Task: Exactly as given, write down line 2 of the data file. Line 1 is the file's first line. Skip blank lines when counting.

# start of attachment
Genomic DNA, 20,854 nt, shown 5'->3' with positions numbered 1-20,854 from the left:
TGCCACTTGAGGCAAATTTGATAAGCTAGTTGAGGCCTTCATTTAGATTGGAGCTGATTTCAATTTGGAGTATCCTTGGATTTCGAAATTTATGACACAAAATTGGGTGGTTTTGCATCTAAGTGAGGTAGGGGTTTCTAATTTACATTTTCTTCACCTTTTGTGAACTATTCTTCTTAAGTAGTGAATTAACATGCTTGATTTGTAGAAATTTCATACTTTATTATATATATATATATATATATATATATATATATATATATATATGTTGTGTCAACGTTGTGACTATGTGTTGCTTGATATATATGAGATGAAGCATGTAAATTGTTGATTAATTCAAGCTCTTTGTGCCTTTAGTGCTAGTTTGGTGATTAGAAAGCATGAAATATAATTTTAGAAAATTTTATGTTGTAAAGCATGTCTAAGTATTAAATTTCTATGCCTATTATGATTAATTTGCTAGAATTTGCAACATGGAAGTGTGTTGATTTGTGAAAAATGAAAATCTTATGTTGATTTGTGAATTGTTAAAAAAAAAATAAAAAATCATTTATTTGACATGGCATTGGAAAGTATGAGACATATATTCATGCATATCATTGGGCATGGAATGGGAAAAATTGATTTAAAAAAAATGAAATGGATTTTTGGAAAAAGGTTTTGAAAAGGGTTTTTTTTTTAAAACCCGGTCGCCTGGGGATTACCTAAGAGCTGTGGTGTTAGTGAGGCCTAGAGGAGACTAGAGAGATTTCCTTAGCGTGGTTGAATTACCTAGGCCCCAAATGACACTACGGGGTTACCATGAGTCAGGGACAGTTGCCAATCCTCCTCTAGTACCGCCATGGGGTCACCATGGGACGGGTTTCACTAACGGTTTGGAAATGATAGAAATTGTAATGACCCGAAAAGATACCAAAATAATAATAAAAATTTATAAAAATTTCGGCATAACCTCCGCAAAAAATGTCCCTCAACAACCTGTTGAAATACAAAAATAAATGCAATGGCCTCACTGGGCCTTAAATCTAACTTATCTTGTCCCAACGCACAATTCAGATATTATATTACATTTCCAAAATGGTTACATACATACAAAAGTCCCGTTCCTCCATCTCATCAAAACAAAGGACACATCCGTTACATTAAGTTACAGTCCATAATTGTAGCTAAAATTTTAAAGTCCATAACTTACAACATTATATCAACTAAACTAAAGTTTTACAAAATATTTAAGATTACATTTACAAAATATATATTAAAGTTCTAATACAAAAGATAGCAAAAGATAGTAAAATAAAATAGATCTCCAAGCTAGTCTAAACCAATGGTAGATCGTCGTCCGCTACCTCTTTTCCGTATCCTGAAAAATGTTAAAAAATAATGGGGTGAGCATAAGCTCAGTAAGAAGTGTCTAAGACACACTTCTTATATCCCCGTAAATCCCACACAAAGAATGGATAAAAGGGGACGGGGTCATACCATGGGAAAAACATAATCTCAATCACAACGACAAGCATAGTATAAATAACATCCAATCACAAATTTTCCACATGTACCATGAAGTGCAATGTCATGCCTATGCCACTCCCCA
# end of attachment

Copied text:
TGCCACTTGAGGCAAATTTGATAAGCTAGTTGAGGCCTTCATTTAGATTGGAGCTGATTTCAATTTGGAGTATCCTTGGATTTCGAAATTTATGACACAAAATTGGGTGGTTTTGCATCTAAGTGAGGTAGGGGTTTCTAATTTACATTTTCTTCACCTTTTGTGAACTATTCTTCTTAAGTAGTGAATTAACATGCTTGATTTGTAGAAATTTCATACTTTATTATATATATATATATATATATATATATATATATATATATATATGTTGTGTCAACGTTGTGACTATGTGTTGCTTGATATATATGAGATGAAGCATGTAAATTGTTGATTAATTCAAGCTCTTTGTGCCTTTAGTGCTAGTTTGGTGATTAGAAAGCATGAAATATAATTTTAGAAAATTTTATGTTGTAAAGCATGTCTAAGTATTAAATTTCTATGCCTATTATGATTAATTTGCTAGAATTTGCAACATGGAAGTGTGTTGATTTGTGAAAAATGAAAATCTTATGTTGATTTGTGAATTGTTAAAAAAAAAATAAAAAATCATTTATTTGACATGGCATTGGAAAGTATGAGACATATATTCATGCATATCATTGGGCATGGAATGGGAAAAATTGATTTAAAAAAAATGAAATGGATTTTTGGAAAAAGGTTTTGAAAAGGGTTTTTTTTTTAAAACCCGGTCGCCTGGGGATTACCTAAGAGCTGTGGTGTTAGTGAGGCCTAGAGGAGACTAGAGAGATTTCCTTAGCGTGGTTGAATTACCTAGGCCCCAAATGACACTACGGGGTTACCATGAGTCAGGGACAGTTGCCAATCCTCCTCTAGTACCGCCATGGGGTCACCATGGGACGGGTTTCACTAACGGTTTGGAAATGATAGAAATTGTAATGACCCGAAAAGATACCAAAATAATAATAAAAATTTATAAAAATTTCGGCATAACCTCCGCAAAAAATGTCCCTCAACAACCTGTTGAAATACAAAAATAAATGCAATGGCCTCACTGGGCCTTAAATCTAACTTATCTTGTCCCAACGCACAATTCAGATATTATATTACATTTCCAAAATGGTTACATACATACAAAAGTCCCGTTCCTCCATCTCATCAAAACAAAGGACACATCCGTTACATTAAGTTACAGTCCATAATTGTAGCTAAAATTTTAAAGTCCATAACTTACAACATTATATCAACTAAACTAAAGTTTTACAAAATATTTAAGATTACATTTACAAAATATATATTAAAGTTCTAATACAAAAGATAGCAAAAGATAGTAAAATAAAATAGATCTCCAAGCTAGTCTAAACCAATGGTAGATCGTCGTCCGCTACCTCTTTTCCGTATCCTGAAAAATGTTAAAAAATAATGGGGTGAGCATAAGCTCAGTAAGAAGTGTCTAAGACACACTTCTTATATCCCCGTAAATCCCACACAAAGAATGGATAAAAGGGGACGGGGTCATACCATGGGAAAAACATAATCTCAATCACAACGACAAGCATAGTATAAATAACATCCAATCACAAATTTTCCACATGTACCATGAAGTGCAATGTCATGCCTATGCCACTCCCCA